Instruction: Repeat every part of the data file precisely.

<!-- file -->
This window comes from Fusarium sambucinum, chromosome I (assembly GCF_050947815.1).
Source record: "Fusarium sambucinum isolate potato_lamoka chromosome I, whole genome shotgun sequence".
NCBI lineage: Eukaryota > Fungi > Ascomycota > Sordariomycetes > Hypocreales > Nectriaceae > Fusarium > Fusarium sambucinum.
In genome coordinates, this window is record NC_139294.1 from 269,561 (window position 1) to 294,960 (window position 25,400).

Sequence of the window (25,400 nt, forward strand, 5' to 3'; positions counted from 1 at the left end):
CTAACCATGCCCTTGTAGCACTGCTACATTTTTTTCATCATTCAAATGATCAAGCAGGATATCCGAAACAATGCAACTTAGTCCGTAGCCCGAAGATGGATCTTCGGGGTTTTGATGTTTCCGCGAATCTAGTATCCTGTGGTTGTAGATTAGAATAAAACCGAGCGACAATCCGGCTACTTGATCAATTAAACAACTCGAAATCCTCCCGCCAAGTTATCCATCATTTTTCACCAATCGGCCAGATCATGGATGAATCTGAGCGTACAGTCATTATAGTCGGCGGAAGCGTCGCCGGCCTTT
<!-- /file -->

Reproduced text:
This window comes from Fusarium sambucinum, chromosome I (assembly GCF_050947815.1).
Source record: "Fusarium sambucinum isolate potato_lamoka chromosome I, whole genome shotgun sequence".
NCBI lineage: Eukaryota > Fungi > Ascomycota > Sordariomycetes > Hypocreales > Nectriaceae > Fusarium > Fusarium sambucinum.
In genome coordinates, this window is record NC_139294.1 from 269,561 (window position 1) to 294,960 (window position 25,400).

Sequence of the window (25,400 nt, forward strand, 5' to 3'; positions counted from 1 at the left end):
CTAACCATGCCCTTGTAGCACTGCTACATTTTTTTCATCATTCAAATGATCAAGCAGGATATCCGAAACAATGCAACTTAGTCCGTAGCCCGAAGATGGATCTTCGGGGTTTTGATGTTTCCGCGAATCTAGTATCCTGTGGTTGTAGATTAGAATAAAACCGAGCGACAATCCGGCTACTTGATCAATTAAACAACTCGAAATCCTCCCGCCAAGTTATCCATCATTTTTCACCAATCGGCCAGATCATGGATGAATCTGAGCGTACAGTCATTATAGTCGGCGGAAGCGTCGCCGGCCTTT